Balancing uncontrolled epilepsy and exercise

Sarah’s Story

I love running. I just love the feeling when you get out there and can feel the sensation of those feet on the ground. It is a wonderful feeling. I have loved running since I started at the age of 13. However, my ongoing ability to run whenever I wanted and to the intensity I desire changed when I was diagnosed with epilepsy at the age of 19. I have focal seizures with impaired awareness and one common trigger for me is intense exercise. This has caused an ongoing frustration for me, but I never let it stop me from exercising. I can still run, just need to do it at a moderate pace. I can cycle on a stationary bike to a maximum intensity and not have a seizure, but for some reason running often can trigger my seizures.

Becoming a mother

I am now a mother to a 16 month old wonderful little boy. Isaac is happy and playful and my pregnancy was great. No issues at all during and my seizures reduced to about 6-8 a month. Since becoming a new mom, my exercise has been occasional runs or pilates, but not much. I go for daily walks of 3-5 miles, but that still doesn’t feel like much to me. I have gained weight as a result of my new medication making me feel hungry all the time and also just having a bit more of a belly than I did before I was pregnant! I want to get back into pre-pregnancy shape again. But, how do I do this when I am always tired, work full-time, and don’t want to risk a seizure when I am home alone with Isaac? This has been an ongoing struggle over the last year. However, with my husband’s support, I have started to run again. A couple of days a week of 3-4 miles and it feels great. I make sure I don’t give in to my urge of going a bit more on one day, just so I can feel more confident I won’t have a seizure. I have also incorporated legs, arms, and ab workouts into my weekly routine.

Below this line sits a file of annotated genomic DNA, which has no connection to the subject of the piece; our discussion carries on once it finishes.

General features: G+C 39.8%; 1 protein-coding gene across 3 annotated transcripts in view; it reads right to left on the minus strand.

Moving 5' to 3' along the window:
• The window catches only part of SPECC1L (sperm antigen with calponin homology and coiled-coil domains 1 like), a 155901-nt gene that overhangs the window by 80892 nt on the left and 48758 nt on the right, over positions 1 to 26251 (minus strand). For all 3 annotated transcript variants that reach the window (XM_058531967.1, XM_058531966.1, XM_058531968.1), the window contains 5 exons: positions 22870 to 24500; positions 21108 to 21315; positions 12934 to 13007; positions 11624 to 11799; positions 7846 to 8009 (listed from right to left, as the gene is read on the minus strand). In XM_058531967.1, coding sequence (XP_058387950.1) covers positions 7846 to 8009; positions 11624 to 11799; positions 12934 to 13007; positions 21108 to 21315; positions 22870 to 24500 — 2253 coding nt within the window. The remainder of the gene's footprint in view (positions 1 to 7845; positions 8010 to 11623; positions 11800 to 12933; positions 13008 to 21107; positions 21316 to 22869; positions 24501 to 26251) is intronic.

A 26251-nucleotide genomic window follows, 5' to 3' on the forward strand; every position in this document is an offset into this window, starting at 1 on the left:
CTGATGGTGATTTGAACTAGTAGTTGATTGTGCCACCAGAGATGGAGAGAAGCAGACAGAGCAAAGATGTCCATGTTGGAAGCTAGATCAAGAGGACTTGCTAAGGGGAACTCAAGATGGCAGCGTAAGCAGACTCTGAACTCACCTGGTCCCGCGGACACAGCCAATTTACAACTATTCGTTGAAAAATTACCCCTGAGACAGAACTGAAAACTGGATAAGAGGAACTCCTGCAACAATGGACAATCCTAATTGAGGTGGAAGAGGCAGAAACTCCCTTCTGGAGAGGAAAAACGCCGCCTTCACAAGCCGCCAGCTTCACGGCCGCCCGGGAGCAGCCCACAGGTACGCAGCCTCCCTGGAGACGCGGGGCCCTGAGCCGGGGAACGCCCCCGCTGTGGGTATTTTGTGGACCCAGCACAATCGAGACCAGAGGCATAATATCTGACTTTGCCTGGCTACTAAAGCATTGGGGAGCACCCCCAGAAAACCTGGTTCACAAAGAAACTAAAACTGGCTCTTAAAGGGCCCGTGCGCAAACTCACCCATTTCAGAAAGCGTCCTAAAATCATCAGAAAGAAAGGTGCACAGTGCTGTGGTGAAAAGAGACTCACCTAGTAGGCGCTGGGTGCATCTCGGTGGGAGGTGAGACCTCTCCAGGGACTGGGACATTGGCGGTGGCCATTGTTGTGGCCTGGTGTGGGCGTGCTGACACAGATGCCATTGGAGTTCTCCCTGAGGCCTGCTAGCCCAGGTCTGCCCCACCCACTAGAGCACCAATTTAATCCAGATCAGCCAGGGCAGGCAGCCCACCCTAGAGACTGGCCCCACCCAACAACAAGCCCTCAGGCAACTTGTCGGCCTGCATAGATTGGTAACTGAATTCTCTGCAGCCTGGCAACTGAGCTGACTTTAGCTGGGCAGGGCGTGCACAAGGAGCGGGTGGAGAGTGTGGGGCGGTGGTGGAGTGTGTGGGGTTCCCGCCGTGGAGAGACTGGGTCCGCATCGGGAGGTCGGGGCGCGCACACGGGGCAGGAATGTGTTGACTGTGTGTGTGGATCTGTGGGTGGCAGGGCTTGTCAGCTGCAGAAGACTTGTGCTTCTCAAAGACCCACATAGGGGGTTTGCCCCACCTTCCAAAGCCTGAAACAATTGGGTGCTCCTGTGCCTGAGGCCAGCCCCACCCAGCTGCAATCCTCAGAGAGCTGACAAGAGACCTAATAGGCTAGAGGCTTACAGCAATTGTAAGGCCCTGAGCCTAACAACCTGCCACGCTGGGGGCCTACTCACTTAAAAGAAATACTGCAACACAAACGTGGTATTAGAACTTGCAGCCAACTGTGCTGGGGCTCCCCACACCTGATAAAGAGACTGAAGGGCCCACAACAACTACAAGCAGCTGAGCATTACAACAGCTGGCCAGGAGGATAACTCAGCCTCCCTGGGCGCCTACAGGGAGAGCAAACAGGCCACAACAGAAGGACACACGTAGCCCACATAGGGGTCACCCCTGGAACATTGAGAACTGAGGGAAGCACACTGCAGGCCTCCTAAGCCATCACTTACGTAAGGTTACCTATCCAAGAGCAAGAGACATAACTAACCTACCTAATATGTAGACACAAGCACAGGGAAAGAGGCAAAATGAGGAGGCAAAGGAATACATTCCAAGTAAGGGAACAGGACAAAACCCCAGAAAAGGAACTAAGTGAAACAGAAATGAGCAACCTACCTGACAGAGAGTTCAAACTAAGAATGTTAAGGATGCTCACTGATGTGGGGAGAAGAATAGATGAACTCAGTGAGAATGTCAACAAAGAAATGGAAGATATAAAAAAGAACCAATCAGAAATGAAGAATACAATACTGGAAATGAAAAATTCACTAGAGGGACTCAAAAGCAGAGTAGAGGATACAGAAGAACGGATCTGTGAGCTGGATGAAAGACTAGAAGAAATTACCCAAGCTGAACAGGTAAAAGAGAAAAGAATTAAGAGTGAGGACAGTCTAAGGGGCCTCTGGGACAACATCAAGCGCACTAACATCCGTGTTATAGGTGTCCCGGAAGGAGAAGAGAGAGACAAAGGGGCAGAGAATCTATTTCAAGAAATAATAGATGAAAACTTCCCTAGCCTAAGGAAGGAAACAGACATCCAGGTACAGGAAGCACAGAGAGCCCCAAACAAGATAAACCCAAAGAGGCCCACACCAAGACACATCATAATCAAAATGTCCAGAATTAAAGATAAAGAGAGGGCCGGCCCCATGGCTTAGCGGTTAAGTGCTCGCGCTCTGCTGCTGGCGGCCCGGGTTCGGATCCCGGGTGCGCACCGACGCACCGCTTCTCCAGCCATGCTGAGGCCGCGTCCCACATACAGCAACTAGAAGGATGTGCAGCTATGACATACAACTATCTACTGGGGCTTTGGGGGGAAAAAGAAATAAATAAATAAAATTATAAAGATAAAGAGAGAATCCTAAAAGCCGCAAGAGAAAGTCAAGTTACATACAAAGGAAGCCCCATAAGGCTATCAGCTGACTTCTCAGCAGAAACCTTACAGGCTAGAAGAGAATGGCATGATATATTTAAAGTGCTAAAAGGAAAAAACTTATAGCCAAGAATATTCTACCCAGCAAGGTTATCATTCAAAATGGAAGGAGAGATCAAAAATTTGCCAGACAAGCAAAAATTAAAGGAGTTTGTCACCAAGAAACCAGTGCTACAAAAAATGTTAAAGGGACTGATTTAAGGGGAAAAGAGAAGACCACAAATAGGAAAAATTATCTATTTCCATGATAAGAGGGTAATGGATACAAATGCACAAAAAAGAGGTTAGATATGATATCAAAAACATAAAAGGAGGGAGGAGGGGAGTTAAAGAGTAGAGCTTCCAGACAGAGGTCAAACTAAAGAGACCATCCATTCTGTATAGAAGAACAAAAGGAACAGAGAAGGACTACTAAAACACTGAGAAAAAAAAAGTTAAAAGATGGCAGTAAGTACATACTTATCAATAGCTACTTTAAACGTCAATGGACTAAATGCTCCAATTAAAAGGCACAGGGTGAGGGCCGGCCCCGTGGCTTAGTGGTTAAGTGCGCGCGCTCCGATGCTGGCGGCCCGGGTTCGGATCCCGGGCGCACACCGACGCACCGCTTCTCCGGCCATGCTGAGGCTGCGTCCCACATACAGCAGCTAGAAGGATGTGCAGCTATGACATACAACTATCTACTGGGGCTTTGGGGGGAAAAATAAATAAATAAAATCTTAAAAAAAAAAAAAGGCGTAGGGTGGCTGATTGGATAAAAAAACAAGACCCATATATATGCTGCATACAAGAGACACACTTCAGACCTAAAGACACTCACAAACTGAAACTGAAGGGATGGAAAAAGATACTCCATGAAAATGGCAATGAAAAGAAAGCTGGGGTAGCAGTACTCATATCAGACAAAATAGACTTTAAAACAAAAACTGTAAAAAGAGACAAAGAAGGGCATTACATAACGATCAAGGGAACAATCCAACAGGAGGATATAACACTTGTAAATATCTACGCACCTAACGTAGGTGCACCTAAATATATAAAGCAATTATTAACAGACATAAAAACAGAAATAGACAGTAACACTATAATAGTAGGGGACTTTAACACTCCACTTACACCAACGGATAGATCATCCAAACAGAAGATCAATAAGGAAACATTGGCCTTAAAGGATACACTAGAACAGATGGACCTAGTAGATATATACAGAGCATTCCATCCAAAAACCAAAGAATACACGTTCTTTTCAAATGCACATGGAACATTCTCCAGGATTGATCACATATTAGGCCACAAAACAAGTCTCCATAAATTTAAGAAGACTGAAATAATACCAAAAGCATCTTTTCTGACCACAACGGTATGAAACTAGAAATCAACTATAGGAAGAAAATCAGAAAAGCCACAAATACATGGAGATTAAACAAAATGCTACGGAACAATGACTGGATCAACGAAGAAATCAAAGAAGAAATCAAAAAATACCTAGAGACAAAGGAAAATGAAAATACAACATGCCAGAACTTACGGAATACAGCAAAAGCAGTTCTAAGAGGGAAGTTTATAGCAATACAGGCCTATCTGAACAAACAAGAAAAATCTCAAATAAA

Finding a routine

The move to overcome my fears and constant worries is a good thing. I love feeling a little bit sore. Feels wonderful! I love the fact that I know I am helping my body. I also know that exercise is beneficial to controlling one’s epilepsy and I want to make sure I don’t let any worries prevent me from aiding a decrease in seizures. The way I’ve been able to do this is to exercise after Isaac has gone to bed. I’m usually very hungry by about 7pm, so I make sure to eat a banana and other quick food before I start the bedtime bath and read a story routine. My husband has usually gotten back from work around that time, and so I pre-plan by getting into my running gear before bedtime and then once Isaac is asleep, I run! It is a hard thing to balance all of these things in our lives, but it is wonderful to still feel those feet on the ground.

Dreaming big in difficult times

The topic for this blog was hopes and dreams for the next decade, which is a really scary prospect when you have a medical condition which isn’t necessarily going to stay stable. This is particularly relevant in this age of Coronavirus and the increasing number of cases of COVID-19.